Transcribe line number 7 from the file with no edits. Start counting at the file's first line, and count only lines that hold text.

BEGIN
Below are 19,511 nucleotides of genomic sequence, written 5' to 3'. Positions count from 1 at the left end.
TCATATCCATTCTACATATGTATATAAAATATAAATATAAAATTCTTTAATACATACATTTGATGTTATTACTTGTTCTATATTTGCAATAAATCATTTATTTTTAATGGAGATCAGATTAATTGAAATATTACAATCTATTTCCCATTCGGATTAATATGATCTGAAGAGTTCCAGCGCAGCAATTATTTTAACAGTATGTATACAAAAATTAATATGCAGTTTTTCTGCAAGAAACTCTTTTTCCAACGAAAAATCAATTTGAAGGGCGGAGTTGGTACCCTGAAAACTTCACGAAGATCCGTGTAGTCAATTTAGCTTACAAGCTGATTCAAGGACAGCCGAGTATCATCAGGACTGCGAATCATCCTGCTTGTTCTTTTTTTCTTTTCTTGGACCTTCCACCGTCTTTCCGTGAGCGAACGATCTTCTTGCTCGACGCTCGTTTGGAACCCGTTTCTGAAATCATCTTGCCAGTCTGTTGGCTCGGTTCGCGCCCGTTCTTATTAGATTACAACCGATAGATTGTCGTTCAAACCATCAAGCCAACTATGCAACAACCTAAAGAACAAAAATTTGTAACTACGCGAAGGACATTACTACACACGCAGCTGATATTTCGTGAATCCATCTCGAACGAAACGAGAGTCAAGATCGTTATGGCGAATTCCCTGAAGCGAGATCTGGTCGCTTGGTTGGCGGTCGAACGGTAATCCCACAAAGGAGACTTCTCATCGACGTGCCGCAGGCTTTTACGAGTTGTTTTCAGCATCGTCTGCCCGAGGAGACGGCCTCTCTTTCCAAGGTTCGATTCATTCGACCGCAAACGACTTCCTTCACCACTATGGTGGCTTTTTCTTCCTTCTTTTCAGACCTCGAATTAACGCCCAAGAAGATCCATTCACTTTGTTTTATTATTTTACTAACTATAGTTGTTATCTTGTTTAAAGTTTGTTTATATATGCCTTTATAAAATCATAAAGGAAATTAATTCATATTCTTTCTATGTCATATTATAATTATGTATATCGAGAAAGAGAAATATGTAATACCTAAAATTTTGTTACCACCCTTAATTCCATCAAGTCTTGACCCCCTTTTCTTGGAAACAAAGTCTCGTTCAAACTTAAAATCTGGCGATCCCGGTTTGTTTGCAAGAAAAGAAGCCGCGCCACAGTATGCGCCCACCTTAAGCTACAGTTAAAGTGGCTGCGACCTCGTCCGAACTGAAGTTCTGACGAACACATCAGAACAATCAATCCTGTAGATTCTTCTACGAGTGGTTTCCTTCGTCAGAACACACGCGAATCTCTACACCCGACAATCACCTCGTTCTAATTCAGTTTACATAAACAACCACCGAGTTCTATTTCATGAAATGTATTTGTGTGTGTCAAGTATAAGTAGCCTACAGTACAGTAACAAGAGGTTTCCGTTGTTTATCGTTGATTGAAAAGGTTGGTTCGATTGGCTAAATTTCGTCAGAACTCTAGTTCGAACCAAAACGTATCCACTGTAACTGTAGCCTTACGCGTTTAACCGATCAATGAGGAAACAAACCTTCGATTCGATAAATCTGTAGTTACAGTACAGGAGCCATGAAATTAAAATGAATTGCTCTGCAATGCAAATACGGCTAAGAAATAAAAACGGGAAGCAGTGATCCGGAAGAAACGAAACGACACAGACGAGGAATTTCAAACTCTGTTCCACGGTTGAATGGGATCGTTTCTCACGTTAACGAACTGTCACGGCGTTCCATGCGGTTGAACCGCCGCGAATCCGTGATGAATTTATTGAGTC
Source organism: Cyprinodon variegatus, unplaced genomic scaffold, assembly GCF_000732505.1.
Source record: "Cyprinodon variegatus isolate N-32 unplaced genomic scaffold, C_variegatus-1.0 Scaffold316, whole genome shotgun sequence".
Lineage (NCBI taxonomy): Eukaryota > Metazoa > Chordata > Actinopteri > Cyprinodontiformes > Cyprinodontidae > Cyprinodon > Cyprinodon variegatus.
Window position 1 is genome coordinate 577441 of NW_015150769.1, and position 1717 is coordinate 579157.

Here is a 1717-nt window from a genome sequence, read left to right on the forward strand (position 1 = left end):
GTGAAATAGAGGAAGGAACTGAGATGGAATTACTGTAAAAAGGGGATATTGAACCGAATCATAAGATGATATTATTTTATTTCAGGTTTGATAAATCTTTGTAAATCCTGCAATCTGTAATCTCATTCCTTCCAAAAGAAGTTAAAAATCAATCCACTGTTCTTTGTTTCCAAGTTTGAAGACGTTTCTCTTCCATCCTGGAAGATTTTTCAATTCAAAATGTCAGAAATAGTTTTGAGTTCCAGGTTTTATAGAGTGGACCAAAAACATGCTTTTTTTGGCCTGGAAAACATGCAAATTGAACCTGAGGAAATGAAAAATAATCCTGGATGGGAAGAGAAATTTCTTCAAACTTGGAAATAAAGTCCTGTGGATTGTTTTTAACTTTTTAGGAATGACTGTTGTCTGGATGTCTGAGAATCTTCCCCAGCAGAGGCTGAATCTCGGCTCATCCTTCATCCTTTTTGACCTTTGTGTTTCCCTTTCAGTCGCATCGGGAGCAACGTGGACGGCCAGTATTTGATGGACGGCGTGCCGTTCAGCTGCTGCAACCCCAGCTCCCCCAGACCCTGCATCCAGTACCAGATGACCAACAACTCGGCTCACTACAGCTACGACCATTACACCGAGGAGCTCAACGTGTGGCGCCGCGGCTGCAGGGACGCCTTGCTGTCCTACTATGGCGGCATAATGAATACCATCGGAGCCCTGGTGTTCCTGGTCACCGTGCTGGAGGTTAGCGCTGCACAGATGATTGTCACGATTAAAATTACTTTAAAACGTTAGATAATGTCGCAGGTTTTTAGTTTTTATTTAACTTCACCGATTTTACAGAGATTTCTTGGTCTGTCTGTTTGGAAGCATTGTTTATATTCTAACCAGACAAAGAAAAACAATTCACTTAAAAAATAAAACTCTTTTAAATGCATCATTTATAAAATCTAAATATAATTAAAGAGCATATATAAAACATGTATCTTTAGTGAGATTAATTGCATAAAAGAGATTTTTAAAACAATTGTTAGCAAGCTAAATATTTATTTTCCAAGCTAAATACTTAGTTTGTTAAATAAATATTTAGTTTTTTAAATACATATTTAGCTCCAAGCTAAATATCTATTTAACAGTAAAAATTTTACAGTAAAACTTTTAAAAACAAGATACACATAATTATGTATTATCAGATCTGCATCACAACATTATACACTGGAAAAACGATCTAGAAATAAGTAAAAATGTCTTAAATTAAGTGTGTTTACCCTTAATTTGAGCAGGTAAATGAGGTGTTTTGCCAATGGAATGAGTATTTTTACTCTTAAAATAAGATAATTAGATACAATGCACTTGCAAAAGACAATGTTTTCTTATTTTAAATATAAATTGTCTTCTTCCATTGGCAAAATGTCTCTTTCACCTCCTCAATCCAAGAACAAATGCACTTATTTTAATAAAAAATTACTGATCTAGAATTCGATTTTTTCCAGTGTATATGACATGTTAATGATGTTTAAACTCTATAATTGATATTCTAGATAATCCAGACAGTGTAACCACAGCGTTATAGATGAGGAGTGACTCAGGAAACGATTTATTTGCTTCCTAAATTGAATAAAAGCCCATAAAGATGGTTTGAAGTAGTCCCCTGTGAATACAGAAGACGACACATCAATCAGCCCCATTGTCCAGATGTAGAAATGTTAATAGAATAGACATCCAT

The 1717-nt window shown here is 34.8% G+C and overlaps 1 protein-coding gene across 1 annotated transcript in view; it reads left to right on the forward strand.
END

Here is a 1717-nt window from a genome sequence, read left to right on the forward strand (position 1 = left end):